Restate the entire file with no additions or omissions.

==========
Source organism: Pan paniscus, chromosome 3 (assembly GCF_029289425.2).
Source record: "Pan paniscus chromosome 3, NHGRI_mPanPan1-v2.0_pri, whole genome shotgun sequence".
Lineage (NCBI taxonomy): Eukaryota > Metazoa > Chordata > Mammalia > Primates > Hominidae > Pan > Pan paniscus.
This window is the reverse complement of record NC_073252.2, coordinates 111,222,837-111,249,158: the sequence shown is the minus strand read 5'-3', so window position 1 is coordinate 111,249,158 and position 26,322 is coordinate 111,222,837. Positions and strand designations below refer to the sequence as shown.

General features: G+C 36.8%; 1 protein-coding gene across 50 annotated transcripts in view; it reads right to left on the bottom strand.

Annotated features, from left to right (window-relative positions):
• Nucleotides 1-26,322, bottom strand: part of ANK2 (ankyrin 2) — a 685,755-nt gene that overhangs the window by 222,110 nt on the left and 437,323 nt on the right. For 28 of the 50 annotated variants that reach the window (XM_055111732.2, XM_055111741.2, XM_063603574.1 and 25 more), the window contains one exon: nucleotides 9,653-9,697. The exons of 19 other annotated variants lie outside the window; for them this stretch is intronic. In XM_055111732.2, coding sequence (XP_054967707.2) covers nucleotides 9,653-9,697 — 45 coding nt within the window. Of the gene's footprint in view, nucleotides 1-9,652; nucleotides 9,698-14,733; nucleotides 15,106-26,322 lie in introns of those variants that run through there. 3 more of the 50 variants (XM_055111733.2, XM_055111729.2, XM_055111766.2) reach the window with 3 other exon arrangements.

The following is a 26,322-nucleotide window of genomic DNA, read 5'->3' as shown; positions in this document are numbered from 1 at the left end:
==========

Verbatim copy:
Source organism: Pan paniscus, chromosome 3 (assembly GCF_029289425.2).
Source record: "Pan paniscus chromosome 3, NHGRI_mPanPan1-v2.0_pri, whole genome shotgun sequence".
Lineage (NCBI taxonomy): Eukaryota > Metazoa > Chordata > Mammalia > Primates > Hominidae > Pan > Pan paniscus.
This window is the reverse complement of record NC_073252.2, coordinates 111,222,837-111,249,158: the sequence shown is the minus strand read 5'-3', so window position 1 is coordinate 111,249,158 and position 26,322 is coordinate 111,222,837. Positions and strand designations below refer to the sequence as shown.

General features: G+C 36.8%; 1 protein-coding gene across 50 annotated transcripts in view; it reads right to left on the bottom strand.

Annotated features, from left to right (window-relative positions):
• Nucleotides 1-26,322, bottom strand: part of ANK2 (ankyrin 2) — a 685,755-nt gene that overhangs the window by 222,110 nt on the left and 437,323 nt on the right. For 28 of the 50 annotated variants that reach the window (XM_055111732.2, XM_055111741.2, XM_063603574.1 and 25 more), the window contains one exon: nucleotides 9,653-9,697. The exons of 19 other annotated variants lie outside the window; for them this stretch is intronic. In XM_055111732.2, coding sequence (XP_054967707.2) covers nucleotides 9,653-9,697 — 45 coding nt within the window. Of the gene's footprint in view, nucleotides 1-9,652; nucleotides 9,698-14,733; nucleotides 15,106-26,322 lie in introns of those variants that run through there. 3 more of the 50 variants (XM_055111733.2, XM_055111729.2, XM_055111766.2) reach the window with 3 other exon arrangements.

The following is a 26,322-nucleotide window of genomic DNA, read 5'->3' as shown; positions in this document are numbered from 1 at the left end: